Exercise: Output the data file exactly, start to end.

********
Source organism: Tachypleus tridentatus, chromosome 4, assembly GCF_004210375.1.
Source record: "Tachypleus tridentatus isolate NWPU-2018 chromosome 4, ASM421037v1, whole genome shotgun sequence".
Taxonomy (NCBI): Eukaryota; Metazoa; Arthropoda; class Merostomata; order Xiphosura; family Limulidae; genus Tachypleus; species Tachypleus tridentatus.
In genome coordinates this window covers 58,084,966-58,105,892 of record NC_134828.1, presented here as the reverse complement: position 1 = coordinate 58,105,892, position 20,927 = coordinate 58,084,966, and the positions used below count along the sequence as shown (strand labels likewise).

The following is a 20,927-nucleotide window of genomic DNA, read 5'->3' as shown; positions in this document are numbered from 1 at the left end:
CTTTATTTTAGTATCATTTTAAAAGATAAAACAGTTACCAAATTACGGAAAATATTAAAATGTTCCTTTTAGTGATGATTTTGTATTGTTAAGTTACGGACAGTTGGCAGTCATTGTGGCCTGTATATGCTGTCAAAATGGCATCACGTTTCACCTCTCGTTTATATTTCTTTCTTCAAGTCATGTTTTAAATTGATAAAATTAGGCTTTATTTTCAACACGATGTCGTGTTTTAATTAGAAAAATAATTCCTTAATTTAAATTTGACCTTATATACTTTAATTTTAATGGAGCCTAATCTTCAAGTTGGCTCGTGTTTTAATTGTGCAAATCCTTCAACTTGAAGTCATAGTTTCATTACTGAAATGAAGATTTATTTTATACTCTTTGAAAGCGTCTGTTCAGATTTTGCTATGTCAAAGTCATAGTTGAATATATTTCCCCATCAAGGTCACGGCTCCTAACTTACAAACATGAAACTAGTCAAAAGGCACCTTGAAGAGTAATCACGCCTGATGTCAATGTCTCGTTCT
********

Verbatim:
Source organism: Tachypleus tridentatus, chromosome 4, assembly GCF_004210375.1.
Source record: "Tachypleus tridentatus isolate NWPU-2018 chromosome 4, ASM421037v1, whole genome shotgun sequence".
Taxonomy (NCBI): Eukaryota; Metazoa; Arthropoda; class Merostomata; order Xiphosura; family Limulidae; genus Tachypleus; species Tachypleus tridentatus.
In genome coordinates this window covers 58,084,966-58,105,892 of record NC_134828.1, presented here as the reverse complement: position 1 = coordinate 58,105,892, position 20,927 = coordinate 58,084,966, and the positions used below count along the sequence as shown (strand labels likewise).

The following is a 20,927-nucleotide window of genomic DNA, read 5'->3' as shown; positions in this document are numbered from 1 at the left end:
CTTTATTTTAGTATCATTTTAAAAGATAAAACAGTTACCAAATTACGGAAAATATTAAAATGTTCCTTTTAGTGATGATTTTGTATTGTTAAGTTACGGACAGTTGGCAGTCATTGTGGCCTGTATATGCTGTCAAAATGGCATCACGTTTCACCTCTCGTTTATATTTCTTTCTTCAAGTCATGTTTTAAATTGATAAAATTAGGCTTTATTTTCAACACGATGTCGTGTTTTAATTAGAAAAATAATTCCTTAATTTAAATTTGACCTTATATACTTTAATTTTAATGGAGCCTAATCTTCAAGTTGGCTCGTGTTTTAATTGTGCAAATCCTTCAACTTGAAGTCATAGTTTCATTACTGAAATGAAGATTTATTTTATACTCTTTGAAAGCGTCTGTTCAGATTTTGCTATGTCAAAGTCATAGTTGAATATATTTCCCCATCAAGGTCACGGCTCCTAACTTACAAACATGAAACTAGTCAAAAGGCACCTTGAAGAGTAATCACGCCTGATGTCAATGTCTCGTTCT